Burgh House appeals for Hampstead’s coronovirus stories
- Credit: Nigel Sutton
The Hampstead musem wants to preserve local thoughts and experiences of life under lockdown as a “snapshot of history for future generations”
Burgh House is appealing for Hampstead residents’ coronovirus stories so they can save them for the museum.
Director Mark Francis said we are living through a remarkable moment in history which people will look back on and wonder about. “Our curator Amber Turner is asking people to send them as a bit of social commentary. It feels incredibly strange to live through this now, but in 50 years time it’s one of those things that will go down in history as an exceptional time. It would be lovely to record some thoughts and memories of what it was like to live through it.”
Despite Hampstead’s reputation as a celebrity hotspot he wants “everyday people’s stories - not A listers”. “Send us an email, write us a letter, draw a picture or knit something. We are collecting a snapshot of human history for the future so the next generation can look back and know what it felt like. It’s a fresh and lovely way to keep our collection alive if we can find those Hampstead stories - we shouldn’t underestimate how creative and resilient people are.”
Living alone in Burgh House it’s been easy for him to practice social distancing. Like many of us he’s taken to DIY to fill the time - painting the listed property’s historic panelling, cleaning out a dumb waiter, jet washing the paving and regrounting the toilets.
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“For us this is devastating. All our money comes from weddings and event hire - in the coming months we would have had at least two weddings a week. But we are adamant we are going to survive. We are being frugal. My core staff are working from home trying to plan, and I am doing lots of jobs around the building to save money I would have spent on getting someone in. We never really close so it’s hard to do this kind of maintenance - giving the building a bit of TLC so we are in good shape when we reopen.”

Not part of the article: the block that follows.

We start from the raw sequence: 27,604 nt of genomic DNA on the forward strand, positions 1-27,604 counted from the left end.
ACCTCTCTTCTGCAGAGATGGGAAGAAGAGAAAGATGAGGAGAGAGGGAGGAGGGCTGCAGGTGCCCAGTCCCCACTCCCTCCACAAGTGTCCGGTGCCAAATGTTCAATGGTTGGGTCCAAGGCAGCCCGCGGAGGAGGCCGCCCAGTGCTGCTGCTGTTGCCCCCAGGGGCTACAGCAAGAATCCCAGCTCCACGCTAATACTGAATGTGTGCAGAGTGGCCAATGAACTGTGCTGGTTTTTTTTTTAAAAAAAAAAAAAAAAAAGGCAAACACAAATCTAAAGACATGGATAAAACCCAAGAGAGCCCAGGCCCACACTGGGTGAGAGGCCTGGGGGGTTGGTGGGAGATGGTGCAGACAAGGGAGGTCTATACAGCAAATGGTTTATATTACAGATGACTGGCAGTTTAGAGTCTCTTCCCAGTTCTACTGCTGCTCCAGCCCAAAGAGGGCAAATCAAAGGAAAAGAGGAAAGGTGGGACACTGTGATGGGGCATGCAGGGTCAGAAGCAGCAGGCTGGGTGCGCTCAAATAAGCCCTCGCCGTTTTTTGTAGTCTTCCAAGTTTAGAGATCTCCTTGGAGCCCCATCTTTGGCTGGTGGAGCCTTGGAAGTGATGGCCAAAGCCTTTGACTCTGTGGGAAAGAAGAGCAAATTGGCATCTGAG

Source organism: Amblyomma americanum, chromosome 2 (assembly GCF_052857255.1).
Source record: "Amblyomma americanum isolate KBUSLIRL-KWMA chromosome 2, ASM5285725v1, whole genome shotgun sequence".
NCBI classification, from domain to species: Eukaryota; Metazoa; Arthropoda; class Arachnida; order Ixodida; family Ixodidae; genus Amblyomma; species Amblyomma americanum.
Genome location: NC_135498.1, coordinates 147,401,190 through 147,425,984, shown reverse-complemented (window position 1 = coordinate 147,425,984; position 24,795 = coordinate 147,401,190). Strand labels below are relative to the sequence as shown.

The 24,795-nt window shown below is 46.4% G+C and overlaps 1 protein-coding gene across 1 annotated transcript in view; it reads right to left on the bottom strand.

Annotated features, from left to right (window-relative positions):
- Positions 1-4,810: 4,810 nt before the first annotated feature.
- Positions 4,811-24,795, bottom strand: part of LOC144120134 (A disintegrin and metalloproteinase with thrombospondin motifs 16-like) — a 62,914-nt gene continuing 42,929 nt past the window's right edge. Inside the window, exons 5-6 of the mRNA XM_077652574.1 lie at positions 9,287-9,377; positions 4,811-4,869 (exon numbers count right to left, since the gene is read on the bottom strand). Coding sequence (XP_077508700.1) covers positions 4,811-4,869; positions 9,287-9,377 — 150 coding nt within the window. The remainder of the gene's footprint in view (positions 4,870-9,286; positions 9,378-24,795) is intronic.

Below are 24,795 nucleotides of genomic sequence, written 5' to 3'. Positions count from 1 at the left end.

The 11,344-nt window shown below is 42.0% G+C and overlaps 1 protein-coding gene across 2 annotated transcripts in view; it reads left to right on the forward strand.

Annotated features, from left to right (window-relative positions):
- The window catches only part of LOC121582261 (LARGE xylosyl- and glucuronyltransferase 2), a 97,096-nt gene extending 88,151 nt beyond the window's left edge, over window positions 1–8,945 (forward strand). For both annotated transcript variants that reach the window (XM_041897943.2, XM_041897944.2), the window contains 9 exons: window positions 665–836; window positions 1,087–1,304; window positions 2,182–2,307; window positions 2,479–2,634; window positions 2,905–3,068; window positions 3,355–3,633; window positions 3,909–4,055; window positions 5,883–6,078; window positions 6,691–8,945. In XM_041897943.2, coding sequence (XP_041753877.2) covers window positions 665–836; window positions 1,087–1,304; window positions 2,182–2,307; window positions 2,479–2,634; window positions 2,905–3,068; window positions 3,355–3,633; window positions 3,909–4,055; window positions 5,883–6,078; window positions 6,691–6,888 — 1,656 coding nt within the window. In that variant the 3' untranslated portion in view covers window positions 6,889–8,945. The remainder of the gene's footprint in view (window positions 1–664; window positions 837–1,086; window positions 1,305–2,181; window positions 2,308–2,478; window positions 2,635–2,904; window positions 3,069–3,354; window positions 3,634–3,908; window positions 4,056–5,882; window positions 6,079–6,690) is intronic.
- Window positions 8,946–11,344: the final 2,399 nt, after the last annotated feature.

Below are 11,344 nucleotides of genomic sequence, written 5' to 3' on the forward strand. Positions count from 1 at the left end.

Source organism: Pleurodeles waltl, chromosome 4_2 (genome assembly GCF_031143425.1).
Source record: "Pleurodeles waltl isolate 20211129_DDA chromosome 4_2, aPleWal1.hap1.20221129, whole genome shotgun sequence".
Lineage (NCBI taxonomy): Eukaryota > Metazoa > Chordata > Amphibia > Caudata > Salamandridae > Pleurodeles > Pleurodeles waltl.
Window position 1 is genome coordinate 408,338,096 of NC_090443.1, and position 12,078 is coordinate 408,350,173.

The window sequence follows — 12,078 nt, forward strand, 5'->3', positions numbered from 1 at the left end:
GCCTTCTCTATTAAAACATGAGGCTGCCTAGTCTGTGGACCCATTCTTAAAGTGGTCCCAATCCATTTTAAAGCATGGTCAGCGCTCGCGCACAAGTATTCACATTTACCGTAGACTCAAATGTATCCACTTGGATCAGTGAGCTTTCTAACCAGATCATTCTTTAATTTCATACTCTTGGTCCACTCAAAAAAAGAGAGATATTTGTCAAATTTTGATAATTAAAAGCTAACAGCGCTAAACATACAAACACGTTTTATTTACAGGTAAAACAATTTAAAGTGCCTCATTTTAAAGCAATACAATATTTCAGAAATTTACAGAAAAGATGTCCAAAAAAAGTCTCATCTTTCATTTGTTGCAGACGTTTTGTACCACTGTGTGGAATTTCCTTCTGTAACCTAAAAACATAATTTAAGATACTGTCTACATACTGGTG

He has repainted the panelling in Farrow & Ball greys and buff colours based on palettes from the 1720s.
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“The dumb waiter is from the 1920s and goes from what would have been the kitchen to the front hall which was likely used as a breakfast room. It was full of cobwebs so I got in there gave it a clean and an oil and got it working.”
Burgh House was inhabited until the 1930s but fell into disrepair under the ownership of Camden Council. It was rescued following a community campaign led by Peggy Jay and the Ham&High.
“They formed a charity the Burgh House Trust and kept it open free to the public. This is the first time it’s ever had to shut. It’s unprecedented.”
Francis sees Burgh House as “a museum and community space”
“It’s a place where we celebrate what makes Hampstead special, not necessarily local history and dates, but more the people who have lived here - the people behind the objects who are of interest.”
He is concerned that many of Burgh House’s users are elderly and possibly isolated.
“You can’t put a price on what we have here we provide a space for social interaction, concerts, bridge clubs scrabble clubs. A lot of people are really lonely and we are a space they can come, feel safe and not completely alone.”
He also fears for the livelihood of the musicians and artists who use the House and plans to offer a heavily subsidised rentals when they reopen so they can put on a concert or exhibition to recoup money lost during lockdown.
“It’s nice for us to stay connected through these stories. We will endure. The community is going to need us more than ever after all this is over.”
Send your coronovirus stories to email@example.com or by post to Burgh House, New End Square NW3 1LT.